He explained that bombings, murders and street fights had occurred not far from his home, including the city's first fatal shooting of 2019

Although he had not been the victim of crime personally, he commented: “This has an emotional impact on your daily life because you have no real peace and comfort. And topping all that, there's a general feeling that authorities don't have a real answer to make people safe.”

“Coming from Western Europe you are used to the occasional robbery or assault, but here it seems more random and that it could be anyone next. Nothing ever happened to me but there's too much happening to not think that one day it could be me.”

He argued that news media had a role to play in increasing public safety, and said he would feel safer if outlets also reported on preventative measures taken by police and successes in law and order.

Thanks to all the readers who responded to our questions about crime in Sweden. We appreciate you taking the time to respond, and your answers help inform our understanding of our community's experiences and concerns. 

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Swedish Green leader: ‘Easter riots nothing to do with religion or ethnicity’

The riots that rocked Swedish cities over the Easter holidays were nothing to do with religion or ethnicity, but instead come down to class, the joint leader of Sweden's Green Party has told The Local in an interview.

Swedish Green leader: 'Easter riots nothing to do with religion or ethnicity'

Ahead of a visit to the school in Rosengård that was damaged in the rioting, Märta Stenevi said that neither the Danish extremist Rasmus Paludan, who provoked the riots by burning copies of the Koran, nor those who rioted, injuring 104 policemen, were ultimately motivated by religion. 

“His demonstration had nothing to do with religion or with Islam. It has everything to do with being a right extremist and trying to to raise a lot of conflict between groups in Sweden,” she said of Paludan’s protests. 

“On the other side, the police have now stated that there were a lot of connections to organised crime and gangs, who see this as an opportunity to raise hell within their communities.”

Riots broke out in the Swedish cities of Malmö, Stockholm, Norrköping, Linköping and Landskrona over the Easter holidays as a result of Paludan’s tour of the cities, which saw him burn multiple copies of the Koran, the holy book of Islam.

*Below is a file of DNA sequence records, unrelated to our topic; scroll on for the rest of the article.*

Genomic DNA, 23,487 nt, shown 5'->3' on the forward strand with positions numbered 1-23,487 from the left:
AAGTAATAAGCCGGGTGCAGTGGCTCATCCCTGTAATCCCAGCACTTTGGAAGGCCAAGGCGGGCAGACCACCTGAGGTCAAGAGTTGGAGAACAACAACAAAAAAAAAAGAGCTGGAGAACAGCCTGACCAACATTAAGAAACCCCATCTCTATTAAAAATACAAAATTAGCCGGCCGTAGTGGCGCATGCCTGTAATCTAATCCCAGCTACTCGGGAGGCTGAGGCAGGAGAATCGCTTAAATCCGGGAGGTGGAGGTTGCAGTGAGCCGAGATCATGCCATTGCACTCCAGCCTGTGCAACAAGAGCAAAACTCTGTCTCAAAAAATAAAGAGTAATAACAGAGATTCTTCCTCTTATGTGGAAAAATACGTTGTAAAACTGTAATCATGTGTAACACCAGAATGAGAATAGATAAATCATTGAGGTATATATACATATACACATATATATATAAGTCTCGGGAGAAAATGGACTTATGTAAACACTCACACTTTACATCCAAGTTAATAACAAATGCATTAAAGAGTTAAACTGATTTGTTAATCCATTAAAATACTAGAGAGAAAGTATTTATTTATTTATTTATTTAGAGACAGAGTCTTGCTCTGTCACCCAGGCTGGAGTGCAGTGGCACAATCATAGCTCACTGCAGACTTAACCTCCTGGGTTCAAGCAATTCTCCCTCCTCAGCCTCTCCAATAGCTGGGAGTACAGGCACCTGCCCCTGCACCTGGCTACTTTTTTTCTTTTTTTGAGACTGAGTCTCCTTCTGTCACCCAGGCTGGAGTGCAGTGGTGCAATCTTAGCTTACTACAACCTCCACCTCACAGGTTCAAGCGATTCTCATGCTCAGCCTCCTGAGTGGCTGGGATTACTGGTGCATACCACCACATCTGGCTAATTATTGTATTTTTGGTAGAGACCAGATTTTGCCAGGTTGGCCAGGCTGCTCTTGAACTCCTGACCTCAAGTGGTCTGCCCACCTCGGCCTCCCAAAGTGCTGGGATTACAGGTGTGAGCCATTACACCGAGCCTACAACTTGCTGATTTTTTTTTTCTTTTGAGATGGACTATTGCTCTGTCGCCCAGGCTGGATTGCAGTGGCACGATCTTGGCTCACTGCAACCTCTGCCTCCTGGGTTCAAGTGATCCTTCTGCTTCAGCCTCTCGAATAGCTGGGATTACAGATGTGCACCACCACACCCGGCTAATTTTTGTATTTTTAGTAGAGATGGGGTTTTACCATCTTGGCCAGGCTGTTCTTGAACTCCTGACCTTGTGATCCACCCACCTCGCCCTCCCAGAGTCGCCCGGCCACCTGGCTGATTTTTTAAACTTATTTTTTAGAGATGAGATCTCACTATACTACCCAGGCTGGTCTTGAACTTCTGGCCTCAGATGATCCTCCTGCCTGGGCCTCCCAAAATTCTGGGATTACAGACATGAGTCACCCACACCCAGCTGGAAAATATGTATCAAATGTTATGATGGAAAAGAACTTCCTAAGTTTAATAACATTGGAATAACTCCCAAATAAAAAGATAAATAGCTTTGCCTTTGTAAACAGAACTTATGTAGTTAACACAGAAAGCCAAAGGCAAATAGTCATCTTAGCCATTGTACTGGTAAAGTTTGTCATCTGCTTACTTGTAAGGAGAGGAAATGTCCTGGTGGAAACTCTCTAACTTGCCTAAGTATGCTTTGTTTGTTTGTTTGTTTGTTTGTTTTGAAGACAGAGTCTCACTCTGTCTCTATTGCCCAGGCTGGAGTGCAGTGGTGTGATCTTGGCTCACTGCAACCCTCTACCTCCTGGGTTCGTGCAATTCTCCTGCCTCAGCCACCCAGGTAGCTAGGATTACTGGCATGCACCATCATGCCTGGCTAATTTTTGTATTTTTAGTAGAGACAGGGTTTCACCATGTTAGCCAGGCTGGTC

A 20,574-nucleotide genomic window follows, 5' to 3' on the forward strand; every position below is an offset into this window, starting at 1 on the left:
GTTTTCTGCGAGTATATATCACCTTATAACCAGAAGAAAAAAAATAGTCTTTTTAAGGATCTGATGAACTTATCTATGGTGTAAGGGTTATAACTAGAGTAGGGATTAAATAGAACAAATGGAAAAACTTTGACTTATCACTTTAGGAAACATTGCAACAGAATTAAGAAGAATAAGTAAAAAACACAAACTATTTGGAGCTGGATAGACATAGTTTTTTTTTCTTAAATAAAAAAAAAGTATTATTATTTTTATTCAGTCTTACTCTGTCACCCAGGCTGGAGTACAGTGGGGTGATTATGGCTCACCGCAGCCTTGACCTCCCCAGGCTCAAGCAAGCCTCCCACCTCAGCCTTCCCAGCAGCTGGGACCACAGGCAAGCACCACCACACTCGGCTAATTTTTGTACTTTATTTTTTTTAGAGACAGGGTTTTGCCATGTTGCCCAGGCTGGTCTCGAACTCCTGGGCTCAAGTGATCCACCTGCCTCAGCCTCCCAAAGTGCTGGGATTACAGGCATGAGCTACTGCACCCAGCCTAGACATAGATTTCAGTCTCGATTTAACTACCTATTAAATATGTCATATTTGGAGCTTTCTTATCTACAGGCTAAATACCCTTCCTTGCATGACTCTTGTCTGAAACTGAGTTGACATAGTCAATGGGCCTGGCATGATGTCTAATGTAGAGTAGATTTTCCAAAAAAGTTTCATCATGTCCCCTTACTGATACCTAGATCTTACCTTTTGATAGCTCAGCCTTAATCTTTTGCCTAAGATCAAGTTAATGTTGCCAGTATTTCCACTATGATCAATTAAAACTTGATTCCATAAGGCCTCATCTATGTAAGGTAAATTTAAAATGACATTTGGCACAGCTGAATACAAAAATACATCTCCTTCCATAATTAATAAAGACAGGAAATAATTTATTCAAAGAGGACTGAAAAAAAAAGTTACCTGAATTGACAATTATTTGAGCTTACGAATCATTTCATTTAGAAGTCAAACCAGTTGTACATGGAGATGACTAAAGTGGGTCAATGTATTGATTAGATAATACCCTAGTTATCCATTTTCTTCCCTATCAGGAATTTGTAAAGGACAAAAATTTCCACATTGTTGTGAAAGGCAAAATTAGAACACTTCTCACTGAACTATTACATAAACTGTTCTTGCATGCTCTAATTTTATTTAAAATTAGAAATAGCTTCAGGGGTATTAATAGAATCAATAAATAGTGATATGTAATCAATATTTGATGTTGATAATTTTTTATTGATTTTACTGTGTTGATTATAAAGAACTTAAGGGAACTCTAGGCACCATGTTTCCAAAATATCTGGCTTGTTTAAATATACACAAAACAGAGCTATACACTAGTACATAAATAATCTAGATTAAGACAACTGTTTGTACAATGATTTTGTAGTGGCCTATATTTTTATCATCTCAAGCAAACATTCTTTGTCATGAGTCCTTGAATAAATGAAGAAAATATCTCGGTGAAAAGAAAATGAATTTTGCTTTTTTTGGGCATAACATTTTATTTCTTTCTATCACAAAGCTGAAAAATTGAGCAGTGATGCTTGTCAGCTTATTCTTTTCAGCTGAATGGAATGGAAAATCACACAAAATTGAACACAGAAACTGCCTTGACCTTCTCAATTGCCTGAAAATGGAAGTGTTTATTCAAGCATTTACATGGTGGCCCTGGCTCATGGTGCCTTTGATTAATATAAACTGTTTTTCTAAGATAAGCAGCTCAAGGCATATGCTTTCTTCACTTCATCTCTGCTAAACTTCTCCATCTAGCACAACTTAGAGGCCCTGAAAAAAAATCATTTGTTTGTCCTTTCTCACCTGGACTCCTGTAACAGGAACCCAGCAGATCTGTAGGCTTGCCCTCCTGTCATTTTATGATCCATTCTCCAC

More than 100 police officers were injured in the riots, sparking debates about hate-crime legislation and about law and order. 

According to Stenevi, the real cause of the disorder is the way inequality has increased in Sweden in recent decades. 

“If you have big chasms between the rich people and poor people in a country, you will also have a social upheaval and social disturbance. This is well-documented all across the world,” she says. 
“What we have done for the past three decades in Sweden is to create a wider and wider gap between those who have a lot and those who have nothing.” 

The worst way of reacting to the riots, she argues, is that of Sweden’s right-wing parties. 
“You cannot do it by punishment, by adding to the sense of outsider status, you have to start working on actually including people, and that happens through old-fashioned things such as education, and a proper minimum income, to lift people out of their poverty, not to keep them there.”

This, she says, is “ridiculous”, when the long-term solution lies in doing what Sweden did to end extreme inequality at the start of the 20th century, when it created the socialist folkhem, or “people’s home”. 

“It’s easy to forget that 100 to 150 years ago, Sweden was a developing country, with a huge class of poor people with no education whatsoever. And we did this huge lift of a whole nation. And we can do this again,” she says. “But it needs resources, it needs political will.”